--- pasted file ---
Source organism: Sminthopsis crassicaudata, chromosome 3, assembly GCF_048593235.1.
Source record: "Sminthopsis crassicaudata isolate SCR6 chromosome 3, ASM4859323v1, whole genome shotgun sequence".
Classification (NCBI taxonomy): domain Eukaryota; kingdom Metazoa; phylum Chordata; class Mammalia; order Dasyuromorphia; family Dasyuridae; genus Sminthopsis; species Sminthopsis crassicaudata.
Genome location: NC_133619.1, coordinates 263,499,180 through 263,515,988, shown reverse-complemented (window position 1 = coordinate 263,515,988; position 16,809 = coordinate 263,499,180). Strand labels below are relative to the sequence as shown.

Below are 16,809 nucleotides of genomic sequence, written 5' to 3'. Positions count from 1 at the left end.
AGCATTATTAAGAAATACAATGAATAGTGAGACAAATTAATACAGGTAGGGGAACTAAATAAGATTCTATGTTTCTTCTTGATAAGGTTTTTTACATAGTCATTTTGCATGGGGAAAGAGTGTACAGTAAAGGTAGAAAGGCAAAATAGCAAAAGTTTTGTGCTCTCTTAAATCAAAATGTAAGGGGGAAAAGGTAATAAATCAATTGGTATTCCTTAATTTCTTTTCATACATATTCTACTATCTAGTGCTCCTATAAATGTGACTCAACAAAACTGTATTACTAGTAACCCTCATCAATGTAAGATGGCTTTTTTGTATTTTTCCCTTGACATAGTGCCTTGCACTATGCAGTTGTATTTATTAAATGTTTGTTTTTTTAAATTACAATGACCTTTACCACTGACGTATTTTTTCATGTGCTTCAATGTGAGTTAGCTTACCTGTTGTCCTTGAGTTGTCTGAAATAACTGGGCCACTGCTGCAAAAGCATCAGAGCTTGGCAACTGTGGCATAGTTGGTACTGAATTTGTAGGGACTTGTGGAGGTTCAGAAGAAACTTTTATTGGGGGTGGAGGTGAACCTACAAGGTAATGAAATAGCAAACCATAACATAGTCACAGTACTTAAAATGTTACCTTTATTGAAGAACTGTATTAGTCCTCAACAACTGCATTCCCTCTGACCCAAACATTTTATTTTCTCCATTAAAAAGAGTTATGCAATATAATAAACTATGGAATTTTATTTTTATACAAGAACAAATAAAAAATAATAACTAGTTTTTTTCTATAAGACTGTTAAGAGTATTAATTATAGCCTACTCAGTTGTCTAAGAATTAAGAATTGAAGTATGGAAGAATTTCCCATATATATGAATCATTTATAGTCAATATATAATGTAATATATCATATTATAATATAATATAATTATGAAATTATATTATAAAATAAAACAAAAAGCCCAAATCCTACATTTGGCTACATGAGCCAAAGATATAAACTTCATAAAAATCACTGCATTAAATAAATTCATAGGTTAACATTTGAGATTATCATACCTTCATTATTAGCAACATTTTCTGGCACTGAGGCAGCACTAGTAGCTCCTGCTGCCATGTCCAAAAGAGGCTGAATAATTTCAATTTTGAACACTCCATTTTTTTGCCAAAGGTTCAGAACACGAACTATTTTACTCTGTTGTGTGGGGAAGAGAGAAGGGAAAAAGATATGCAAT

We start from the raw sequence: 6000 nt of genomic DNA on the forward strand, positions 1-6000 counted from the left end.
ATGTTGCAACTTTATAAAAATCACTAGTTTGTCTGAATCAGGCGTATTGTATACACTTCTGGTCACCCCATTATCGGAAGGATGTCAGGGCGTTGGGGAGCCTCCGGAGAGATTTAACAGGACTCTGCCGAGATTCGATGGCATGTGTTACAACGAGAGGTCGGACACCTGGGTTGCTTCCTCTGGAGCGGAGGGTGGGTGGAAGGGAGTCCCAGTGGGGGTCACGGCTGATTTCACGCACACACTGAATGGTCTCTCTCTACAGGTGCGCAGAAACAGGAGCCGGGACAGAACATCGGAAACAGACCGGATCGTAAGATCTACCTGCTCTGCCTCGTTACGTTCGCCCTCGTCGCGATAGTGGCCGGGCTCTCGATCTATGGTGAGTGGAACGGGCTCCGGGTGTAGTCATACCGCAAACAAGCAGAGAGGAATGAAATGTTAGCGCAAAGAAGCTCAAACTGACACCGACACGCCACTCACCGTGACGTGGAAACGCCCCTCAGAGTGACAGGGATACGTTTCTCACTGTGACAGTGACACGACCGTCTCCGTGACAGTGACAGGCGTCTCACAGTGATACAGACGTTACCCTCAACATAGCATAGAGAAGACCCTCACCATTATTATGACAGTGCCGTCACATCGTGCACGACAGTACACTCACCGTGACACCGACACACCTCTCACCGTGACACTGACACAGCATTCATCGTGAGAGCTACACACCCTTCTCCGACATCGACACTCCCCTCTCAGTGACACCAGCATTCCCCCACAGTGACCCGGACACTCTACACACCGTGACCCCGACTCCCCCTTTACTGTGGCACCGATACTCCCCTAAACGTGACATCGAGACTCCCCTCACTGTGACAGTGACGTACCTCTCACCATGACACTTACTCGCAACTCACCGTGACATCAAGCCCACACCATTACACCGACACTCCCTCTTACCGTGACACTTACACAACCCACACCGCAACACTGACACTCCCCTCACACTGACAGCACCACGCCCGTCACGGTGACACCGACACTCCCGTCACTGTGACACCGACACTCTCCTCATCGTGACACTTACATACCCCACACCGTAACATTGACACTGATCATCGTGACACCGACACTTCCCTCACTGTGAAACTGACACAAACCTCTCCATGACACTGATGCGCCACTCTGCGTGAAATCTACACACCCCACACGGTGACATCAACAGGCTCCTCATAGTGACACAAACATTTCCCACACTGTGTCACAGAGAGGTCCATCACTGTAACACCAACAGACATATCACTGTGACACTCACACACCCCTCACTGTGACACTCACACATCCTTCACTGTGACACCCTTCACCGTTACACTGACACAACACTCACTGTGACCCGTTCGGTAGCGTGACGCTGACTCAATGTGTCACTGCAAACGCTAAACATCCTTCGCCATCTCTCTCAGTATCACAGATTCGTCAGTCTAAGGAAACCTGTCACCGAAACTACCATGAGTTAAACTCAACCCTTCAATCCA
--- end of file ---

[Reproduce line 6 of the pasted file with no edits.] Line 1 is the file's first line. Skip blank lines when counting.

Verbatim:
AGCATTATTAAGAAATACAATGAATAGTGAGACAAATTAATACAGGTAGGGGAACTAAATAAGATTCTATGTTTCTTCTTGATAAGGTTTTTTACATAGTCATTTTGCATGGGGAAAGAGTGTACAGTAAAGGTAGAAAGGCAAAATAGCAAAAGTTTTGTGCTCTCTTAAATCAAAATGTAAGGGGGAAAAGGTAATAAATCAATTGGTATTCCTTAATTTCTTTTCATACATATTCTACTATCTAGTGCTCCTATAAATGTGACTCAACAAAACTGTATTACTAGTAACCCTCATCAATGTAAGATGGCTTTTTTGTATTTTTCCCTTGACATAGTGCCTTGCACTATGCAGTTGTATTTATTAAATGTTTGTTTTTTTAAATTACAATGACCTTTACCACTGACGTATTTTTTCATGTGCTTCAATGTGAGTTAGCTTACCTGTTGTCCTTGAGTTGTCTGAAATAACTGGGCCACTGCTGCAAAAGCATCAGAGCTTGGCAACTGTGGCATAGTTGGTACTGAATTTGTAGGGACTTGTGGAGGTTCAGAAGAAACTTTTATTGGGGGTGGAGGTGAACCTACAAGGTAATGAAATAGCAAACCATAACATAGTCACAGTACTTAAAATGTTACCTTTATTGAAGAACTGTATTAGTCCTCAACAACTGCATTCCCTCTGACCCAAACATTTTATTTTCTCCATTAAAAAGAGTTATGCAATATAATAAACTATGGAATTTTATTTTTATACAAGAACAAATAAAAAATAATAACTAGTTTTTTTCTATAAGACTGTTAAGAGTATTAATTATAGCCTACTCAGTTGTCTAAGAATTAAGAATTGAAGTATGGAAGAATTTCCCATATATATGAATCATTTATAGTCAATATATAATGTAATATATCATATTATAATATAATATAATTATGAAATTATATTATAAAATAAAACAAAAAGCCCAAATCCTACATTTGGCTACATGAGCCAAAGATATAAACTTCATAAAAATCACTGCATTAAATAAATTCATAGGTTAACATTTGAGATTATCATACCTTCATTATTAGCAACATTTTCTGGCACTGAGGCAGCACTAGTAGCTCCTGCTGCCATGTCCAAAAGAGGCTGAATAATTTCAATTTTGAACACTCCATTTTTTTGCCAAAGGTTCAGAACACGAACTATTTTACTCTGTTGTGTGGGGAAGAGAGAAGGGAAAAAGATATGCAAT